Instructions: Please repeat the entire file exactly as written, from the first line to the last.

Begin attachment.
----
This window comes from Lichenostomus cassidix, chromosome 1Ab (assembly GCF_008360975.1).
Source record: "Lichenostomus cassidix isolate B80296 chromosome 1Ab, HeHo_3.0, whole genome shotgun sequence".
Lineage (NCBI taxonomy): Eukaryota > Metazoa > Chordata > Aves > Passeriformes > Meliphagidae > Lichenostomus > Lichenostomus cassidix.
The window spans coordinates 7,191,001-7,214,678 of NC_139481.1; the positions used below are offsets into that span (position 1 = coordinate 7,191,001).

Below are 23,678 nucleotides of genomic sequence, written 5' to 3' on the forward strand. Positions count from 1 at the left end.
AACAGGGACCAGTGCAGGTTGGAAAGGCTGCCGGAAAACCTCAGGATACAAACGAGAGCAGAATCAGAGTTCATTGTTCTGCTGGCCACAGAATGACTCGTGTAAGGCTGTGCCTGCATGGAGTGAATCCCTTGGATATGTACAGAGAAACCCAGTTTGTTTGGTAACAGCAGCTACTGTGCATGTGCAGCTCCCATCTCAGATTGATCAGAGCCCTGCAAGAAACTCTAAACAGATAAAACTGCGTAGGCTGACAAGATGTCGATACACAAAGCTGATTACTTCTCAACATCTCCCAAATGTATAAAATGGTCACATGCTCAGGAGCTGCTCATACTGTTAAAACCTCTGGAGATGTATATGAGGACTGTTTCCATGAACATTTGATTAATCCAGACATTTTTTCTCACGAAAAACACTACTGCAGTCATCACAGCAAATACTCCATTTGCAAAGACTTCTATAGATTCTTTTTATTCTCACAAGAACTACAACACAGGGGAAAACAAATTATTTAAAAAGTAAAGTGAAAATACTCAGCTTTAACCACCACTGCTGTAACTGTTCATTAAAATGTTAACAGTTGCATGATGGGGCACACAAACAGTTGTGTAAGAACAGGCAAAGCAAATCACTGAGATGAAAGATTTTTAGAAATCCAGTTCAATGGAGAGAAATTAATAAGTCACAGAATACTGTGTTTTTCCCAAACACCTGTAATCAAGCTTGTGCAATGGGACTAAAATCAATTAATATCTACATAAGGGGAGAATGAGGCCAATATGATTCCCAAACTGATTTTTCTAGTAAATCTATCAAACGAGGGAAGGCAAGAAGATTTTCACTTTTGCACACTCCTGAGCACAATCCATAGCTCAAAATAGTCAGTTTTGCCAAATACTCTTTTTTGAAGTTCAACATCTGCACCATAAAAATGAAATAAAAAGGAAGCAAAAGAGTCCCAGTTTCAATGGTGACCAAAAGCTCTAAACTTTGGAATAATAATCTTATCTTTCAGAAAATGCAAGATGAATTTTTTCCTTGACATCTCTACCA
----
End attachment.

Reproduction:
This window comes from Lichenostomus cassidix, chromosome 1Ab (assembly GCF_008360975.1).
Source record: "Lichenostomus cassidix isolate B80296 chromosome 1Ab, HeHo_3.0, whole genome shotgun sequence".
Lineage (NCBI taxonomy): Eukaryota > Metazoa > Chordata > Aves > Passeriformes > Meliphagidae > Lichenostomus > Lichenostomus cassidix.
The window spans coordinates 7,191,001-7,214,678 of NC_139481.1; the positions used below are offsets into that span (position 1 = coordinate 7,191,001).

Below are 23,678 nucleotides of genomic sequence, written 5' to 3' on the forward strand. Positions count from 1 at the left end.
AACAGGGACCAGTGCAGGTTGGAAAGGCTGCCGGAAAACCTCAGGATACAAACGAGAGCAGAATCAGAGTTCATTGTTCTGCTGGCCACAGAATGACTCGTGTAAGGCTGTGCCTGCATGGAGTGAATCCCTTGGATATGTACAGAGAAACCCAGTTTGTTTGGTAACAGCAGCTACTGTGCATGTGCAGCTCCCATCTCAGATTGATCAGAGCCCTGCAAGAAACTCTAAACAGATAAAACTGCGTAGGCTGACAAGATGTCGATACACAAAGCTGATTACTTCTCAACATCTCCCAAATGTATAAAATGGTCACATGCTCAGGAGCTGCTCATACTGTTAAAACCTCTGGAGATGTATATGAGGACTGTTTCCATGAACATTTGATTAATCCAGACATTTTTTCTCACGAAAAACACTACTGCAGTCATCACAGCAAATACTCCATTTGCAAAGACTTCTATAGATTCTTTTTATTCTCACAAGAACTACAACACAGGGGAAAACAAATTATTTAAAAAGTAAAGTGAAAATACTCAGCTTTAACCACCACTGCTGTAACTGTTCATTAAAATGTTAACAGTTGCATGATGGGGCACACAAACAGTTGTGTAAGAACAGGCAAAGCAAATCACTGAGATGAAAGATTTTTAGAAATCCAGTTCAATGGAGAGAAATTAATAAGTCACAGAATACTGTGTTTTTCCCAAACACCTGTAATCAAGCTTGTGCAATGGGACTAAAATCAATTAATATCTACATAAGGGGAGAATGAGGCCAATATGATTCCCAAACTGATTTTTCTAGTAAATCTATCAAACGAGGGAAGGCAAGAAGATTTTCACTTTTGCACACTCCTGAGCACAATCCATAGCTCAAAATAGTCAGTTTTGCCAAATACTCTTTTTTGAAGTTCAACATCTGCACCATAAAAATGAAATAAAAAGGAAGCAAAAGAGTCCCAGTTTCAATGGTGACCAAAAGCTCTAAACTTTGGAATAATAATCTTATCTTTCAGAAAATGCAAGATGAATTTTTTCCTTGACATCTCTACCA